This blog shares the thoughts of Jara Dean-Coffey and Bonnie Chiu, two social sector leaders who recently spoke at an NPC and Charities Evaluation Working Group event on rebalancing data for the 21st century. This free event was part of our 2020 annual conference, NPC Ignites. Our speakers discussed their work on trying to shift traditional third sector evaluation and measurement practices towards a more equitable approach.
What needs to change?
Both speakers stressed that for centuries, research and evaluation has been used as a tool for control and oppression. In the social sector, evaluators and funders still act as neutral and objective figures who can determine the validity and worth of programmes without bias.
Jara Dean-Coffey, Director of the Equitable Evaluation Initiative, spoke to us about the need to redress this unequal power dynamic, encouraging us to rethink how evaluation and research can either reinforce inequalities and harmful structures, or seek to address them. Since 2019, over the course of five years, the Equitable Evaluation Initiative is aiming to build a field of practitioners who are committed to embedding the Equitable Evaluation Framework (TM). The Equitable Evaluation Framework (TM) helps to challenge fundamental beliefs about evaluative work, and to realign the design and implementation of evaluations as to reflect evolved definitions of evidence, rigor and validity, embrace complexity and be in service of equity.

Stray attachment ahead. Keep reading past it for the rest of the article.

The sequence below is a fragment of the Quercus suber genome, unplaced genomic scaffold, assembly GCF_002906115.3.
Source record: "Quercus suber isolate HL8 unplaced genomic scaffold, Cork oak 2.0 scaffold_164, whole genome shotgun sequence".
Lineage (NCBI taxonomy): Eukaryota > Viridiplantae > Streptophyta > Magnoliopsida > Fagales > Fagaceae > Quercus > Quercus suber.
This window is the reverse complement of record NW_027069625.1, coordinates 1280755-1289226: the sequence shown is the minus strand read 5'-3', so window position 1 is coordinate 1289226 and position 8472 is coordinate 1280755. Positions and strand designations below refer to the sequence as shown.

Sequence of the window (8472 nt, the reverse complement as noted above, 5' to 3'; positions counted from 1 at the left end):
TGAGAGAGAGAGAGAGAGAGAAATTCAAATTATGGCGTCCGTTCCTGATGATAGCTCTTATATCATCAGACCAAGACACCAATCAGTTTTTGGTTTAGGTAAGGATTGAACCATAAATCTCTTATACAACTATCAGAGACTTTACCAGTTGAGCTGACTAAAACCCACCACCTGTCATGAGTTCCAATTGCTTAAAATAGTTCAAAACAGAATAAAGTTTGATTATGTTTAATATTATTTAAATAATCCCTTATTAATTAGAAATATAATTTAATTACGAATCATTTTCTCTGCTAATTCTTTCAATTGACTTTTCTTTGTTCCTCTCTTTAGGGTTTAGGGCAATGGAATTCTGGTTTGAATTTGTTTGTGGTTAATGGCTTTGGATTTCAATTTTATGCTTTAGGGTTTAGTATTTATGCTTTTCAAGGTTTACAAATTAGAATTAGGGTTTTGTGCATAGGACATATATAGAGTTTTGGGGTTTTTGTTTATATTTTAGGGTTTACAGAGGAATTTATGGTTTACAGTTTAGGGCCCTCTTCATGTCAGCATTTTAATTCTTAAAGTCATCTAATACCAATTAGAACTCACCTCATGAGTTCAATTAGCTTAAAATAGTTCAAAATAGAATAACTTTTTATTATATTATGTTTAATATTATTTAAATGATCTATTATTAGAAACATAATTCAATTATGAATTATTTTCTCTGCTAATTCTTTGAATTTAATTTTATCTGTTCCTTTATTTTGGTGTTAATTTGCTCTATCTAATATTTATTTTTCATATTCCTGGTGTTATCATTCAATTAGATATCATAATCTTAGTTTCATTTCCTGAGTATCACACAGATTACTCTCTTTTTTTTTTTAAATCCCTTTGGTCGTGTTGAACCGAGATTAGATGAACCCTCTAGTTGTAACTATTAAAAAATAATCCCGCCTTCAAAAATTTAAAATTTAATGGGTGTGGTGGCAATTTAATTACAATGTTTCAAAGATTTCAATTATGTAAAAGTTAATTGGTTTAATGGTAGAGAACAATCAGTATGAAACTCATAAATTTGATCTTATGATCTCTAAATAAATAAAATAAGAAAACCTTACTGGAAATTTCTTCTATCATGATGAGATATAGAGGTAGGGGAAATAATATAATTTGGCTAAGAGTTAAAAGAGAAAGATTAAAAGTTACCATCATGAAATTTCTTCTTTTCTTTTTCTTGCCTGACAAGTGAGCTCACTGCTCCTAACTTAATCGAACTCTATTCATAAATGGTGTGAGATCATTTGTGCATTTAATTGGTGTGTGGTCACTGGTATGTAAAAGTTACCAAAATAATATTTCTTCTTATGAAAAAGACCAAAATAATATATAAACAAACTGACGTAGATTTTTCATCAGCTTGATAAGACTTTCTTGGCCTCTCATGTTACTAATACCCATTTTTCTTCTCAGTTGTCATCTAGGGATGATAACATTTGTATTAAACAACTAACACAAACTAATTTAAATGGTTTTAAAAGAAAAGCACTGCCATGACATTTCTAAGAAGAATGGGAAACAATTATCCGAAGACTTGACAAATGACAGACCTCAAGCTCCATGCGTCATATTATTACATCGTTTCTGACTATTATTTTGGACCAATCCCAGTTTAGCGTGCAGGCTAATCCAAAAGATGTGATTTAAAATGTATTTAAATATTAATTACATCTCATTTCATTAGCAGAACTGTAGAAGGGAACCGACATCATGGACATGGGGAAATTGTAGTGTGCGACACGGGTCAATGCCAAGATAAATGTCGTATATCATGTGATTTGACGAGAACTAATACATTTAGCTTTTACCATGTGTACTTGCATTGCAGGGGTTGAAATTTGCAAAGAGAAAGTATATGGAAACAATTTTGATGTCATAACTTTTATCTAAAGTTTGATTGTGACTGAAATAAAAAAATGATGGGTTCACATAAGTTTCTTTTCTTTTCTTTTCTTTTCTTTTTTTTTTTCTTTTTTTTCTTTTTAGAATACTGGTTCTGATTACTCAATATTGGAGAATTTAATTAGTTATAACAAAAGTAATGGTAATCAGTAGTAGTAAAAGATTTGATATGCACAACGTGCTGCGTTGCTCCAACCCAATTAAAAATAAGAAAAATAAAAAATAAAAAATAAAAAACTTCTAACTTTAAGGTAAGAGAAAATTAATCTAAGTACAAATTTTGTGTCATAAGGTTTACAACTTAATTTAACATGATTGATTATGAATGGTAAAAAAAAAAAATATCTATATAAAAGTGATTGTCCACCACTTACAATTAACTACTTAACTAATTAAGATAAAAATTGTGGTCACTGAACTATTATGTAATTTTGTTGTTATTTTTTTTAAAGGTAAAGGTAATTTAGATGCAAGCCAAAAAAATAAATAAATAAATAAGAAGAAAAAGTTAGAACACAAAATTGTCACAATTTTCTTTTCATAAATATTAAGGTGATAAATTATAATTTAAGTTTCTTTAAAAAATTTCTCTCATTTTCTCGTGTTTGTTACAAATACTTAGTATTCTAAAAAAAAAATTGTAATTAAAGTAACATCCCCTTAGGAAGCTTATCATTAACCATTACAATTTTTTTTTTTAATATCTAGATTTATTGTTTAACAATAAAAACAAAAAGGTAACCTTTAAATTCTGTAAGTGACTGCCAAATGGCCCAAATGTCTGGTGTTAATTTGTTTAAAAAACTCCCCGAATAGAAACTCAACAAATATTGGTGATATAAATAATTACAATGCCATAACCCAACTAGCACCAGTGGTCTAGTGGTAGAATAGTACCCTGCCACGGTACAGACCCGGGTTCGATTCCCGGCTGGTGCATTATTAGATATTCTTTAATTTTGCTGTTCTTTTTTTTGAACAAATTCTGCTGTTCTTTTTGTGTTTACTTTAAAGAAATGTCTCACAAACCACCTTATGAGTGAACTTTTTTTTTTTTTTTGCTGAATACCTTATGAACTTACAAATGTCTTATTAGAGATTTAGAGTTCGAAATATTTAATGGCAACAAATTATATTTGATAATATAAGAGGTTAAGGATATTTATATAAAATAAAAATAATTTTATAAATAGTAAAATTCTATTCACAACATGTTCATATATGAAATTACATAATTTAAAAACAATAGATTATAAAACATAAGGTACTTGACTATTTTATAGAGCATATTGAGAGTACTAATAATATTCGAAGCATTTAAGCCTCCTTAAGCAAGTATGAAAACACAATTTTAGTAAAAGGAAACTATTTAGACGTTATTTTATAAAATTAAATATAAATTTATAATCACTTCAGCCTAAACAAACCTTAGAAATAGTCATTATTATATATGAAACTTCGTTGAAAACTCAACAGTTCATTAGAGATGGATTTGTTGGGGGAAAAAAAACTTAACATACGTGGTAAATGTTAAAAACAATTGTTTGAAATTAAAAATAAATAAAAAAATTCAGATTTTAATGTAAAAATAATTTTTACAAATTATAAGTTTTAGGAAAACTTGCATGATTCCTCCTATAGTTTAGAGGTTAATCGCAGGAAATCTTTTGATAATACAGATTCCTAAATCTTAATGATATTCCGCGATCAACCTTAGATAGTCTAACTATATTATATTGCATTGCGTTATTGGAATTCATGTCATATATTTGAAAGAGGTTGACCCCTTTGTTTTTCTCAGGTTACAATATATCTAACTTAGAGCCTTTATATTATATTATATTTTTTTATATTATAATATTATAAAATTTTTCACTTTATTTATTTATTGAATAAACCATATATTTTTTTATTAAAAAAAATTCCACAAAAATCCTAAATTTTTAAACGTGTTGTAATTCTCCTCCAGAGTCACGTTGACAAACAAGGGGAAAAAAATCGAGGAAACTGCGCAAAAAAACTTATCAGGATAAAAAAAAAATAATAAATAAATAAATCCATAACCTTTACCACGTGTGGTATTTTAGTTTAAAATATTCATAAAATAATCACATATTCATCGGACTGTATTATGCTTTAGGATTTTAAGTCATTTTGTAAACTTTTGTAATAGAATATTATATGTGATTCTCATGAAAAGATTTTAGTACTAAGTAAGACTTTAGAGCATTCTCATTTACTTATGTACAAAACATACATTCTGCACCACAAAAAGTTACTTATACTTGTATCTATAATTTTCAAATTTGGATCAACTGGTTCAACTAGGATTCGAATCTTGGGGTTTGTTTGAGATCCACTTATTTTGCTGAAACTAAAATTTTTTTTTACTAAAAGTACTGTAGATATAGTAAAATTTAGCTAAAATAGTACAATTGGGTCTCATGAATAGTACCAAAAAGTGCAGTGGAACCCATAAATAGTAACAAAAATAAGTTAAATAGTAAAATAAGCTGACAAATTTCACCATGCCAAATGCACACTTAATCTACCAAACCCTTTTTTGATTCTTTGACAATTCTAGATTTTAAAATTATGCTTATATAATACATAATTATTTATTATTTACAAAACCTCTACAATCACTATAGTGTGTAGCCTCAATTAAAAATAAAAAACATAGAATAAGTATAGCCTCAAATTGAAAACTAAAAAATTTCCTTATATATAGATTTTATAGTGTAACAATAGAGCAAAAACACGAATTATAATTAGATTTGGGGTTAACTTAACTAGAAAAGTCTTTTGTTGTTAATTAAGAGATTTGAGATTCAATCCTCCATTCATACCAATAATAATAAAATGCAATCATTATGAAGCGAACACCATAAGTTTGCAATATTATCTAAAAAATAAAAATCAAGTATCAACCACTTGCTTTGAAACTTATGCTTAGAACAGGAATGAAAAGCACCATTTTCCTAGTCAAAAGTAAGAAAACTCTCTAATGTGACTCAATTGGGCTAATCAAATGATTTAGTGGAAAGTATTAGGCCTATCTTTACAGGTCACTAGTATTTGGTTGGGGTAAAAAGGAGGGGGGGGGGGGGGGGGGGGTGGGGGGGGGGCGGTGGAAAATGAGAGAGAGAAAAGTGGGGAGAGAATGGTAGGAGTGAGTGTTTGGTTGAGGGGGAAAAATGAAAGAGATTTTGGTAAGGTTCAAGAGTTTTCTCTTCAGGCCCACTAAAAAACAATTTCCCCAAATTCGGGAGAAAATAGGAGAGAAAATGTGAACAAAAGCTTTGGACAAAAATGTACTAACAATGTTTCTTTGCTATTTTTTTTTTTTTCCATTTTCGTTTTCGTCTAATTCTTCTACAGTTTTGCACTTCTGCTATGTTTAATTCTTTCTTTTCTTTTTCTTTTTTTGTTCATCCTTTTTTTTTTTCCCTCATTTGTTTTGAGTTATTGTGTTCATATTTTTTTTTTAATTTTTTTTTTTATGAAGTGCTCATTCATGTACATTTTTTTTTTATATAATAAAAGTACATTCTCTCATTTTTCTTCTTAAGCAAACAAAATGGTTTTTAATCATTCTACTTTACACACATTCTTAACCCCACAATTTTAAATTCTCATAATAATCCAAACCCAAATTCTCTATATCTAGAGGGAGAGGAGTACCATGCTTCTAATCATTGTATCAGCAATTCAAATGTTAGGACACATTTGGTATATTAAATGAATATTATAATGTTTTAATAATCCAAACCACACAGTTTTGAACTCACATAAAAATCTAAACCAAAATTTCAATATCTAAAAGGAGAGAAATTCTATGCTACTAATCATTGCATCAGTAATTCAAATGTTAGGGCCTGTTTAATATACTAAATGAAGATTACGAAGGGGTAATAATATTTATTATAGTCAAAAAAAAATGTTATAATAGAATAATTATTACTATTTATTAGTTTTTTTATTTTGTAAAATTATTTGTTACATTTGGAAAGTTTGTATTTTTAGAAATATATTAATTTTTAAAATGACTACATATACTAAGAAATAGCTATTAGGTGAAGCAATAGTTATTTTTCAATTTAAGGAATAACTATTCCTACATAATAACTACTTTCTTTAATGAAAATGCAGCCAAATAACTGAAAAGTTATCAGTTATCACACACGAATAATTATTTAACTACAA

Bonnie Chiu is the Managing Director at The Social Investment Consultancy, and an advocate for diversity and inclusion across the social sector. Bonnie spoke about the need to decolonise the measurement and evaluation space, and to reckon with our colonial history as a field.
‘There are so few people of colour working in research and evaluation. It’s not accidental, it’s because there have been so many centuries of how research has been used as a tool of command and control and colonisation, where people of colour are subjects, not at the decision-maker table.’
Changing mindsets before behaviours
Both Jara and Bonnie reflected on the importance of recognising and understanding the current paradigm for evaluation and research before launching into more practical action. In order to reconstruct the philosophy and assumptions that underpin practice, we first need to recognise what those look like.